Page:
Nile Basin Community: Critical issues, mainly water, but not merely
By Mohamed Yassin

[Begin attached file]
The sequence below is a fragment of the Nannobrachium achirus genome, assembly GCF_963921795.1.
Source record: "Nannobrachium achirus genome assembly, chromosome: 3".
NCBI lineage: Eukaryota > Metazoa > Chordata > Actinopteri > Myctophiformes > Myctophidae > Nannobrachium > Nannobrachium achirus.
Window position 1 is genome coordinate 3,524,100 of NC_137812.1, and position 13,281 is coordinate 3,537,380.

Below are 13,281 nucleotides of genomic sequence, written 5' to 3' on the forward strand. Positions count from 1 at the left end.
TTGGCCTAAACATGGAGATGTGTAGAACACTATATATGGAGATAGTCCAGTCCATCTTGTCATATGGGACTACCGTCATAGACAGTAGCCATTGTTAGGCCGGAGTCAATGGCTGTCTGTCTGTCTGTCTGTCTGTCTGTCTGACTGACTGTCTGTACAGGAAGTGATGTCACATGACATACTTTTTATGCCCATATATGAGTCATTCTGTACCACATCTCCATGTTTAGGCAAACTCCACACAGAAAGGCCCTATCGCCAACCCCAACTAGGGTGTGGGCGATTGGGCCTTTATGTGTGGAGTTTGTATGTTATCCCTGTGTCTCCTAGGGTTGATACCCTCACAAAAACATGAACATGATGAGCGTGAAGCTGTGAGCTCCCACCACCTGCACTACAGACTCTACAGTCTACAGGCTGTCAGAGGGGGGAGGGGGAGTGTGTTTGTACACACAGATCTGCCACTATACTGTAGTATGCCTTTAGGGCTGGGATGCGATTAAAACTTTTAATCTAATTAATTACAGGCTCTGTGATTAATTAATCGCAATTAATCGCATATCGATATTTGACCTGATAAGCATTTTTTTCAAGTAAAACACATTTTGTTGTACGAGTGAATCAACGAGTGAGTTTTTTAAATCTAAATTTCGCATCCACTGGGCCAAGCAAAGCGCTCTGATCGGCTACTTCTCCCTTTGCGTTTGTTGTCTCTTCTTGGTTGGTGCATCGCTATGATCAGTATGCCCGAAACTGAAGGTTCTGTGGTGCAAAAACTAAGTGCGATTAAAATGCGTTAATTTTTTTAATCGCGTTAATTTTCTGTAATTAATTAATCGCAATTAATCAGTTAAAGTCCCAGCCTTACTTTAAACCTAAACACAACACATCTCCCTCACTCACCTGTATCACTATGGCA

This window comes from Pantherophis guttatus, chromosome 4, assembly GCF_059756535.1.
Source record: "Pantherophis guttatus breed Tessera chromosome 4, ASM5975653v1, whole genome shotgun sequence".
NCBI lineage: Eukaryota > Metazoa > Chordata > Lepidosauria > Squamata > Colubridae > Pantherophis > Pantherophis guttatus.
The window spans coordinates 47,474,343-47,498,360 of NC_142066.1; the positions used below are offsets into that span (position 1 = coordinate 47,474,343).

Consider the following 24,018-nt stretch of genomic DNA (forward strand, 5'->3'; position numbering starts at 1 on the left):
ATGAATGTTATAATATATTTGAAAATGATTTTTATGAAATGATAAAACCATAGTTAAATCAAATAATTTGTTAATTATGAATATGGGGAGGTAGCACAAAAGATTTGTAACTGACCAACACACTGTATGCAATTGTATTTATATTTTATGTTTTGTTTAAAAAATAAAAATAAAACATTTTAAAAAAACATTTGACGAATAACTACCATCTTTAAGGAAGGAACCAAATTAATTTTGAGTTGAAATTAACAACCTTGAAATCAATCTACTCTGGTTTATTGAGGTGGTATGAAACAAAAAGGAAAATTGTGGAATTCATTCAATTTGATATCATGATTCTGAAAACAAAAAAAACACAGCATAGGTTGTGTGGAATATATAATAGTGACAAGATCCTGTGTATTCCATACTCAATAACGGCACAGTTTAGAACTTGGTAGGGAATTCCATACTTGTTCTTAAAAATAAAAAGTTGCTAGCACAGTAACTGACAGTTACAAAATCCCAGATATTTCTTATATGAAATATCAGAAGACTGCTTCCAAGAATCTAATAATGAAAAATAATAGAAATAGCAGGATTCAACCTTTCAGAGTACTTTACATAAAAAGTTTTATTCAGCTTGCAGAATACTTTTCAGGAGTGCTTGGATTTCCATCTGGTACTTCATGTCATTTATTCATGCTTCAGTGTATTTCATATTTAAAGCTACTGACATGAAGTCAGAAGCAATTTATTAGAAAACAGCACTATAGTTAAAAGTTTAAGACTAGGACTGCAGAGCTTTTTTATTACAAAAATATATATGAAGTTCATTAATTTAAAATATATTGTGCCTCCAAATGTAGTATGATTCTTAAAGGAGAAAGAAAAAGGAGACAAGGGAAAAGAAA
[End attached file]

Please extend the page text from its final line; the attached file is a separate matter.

The Nile Basin Initiative constitutes a major accumulative positive cooperation platform for the Nile Basin states, but still has its fragility and partial exclusivity. It is fragile in terms of its limited mandates and focus only on water as a single resource, though it is true that the water is the vital and driving asset for the Nile Basin cooperation and existence, however, The Nile Basin is not only and merely water. Also it is fragile because of its limited financial support and geopolitical polarization, frictions and sensitivity when it comes to historical conflicts. The Nile is a unifying identity for all the Nilotic riparian people, being Africans or Arabs or both, while the African orientation for the Nilotic people is resisted by the upper Egyptian and to some extend proportion of the Sudanese inhabitants and vice versa by the other components of the basin. It is partially exclusive because it does not provide full weight to all the Nile Basin States, as Eretria stands as observer. The Nile Basin does not have the same dimensions and magnitude of contribution when it comes to the single riparian country, while some members would tend to consider it as their own and exclusive asset with a narrative of national security. Fragile due to the weakness of a Nile basin wide sense of belonging, togetherness and mutual identity.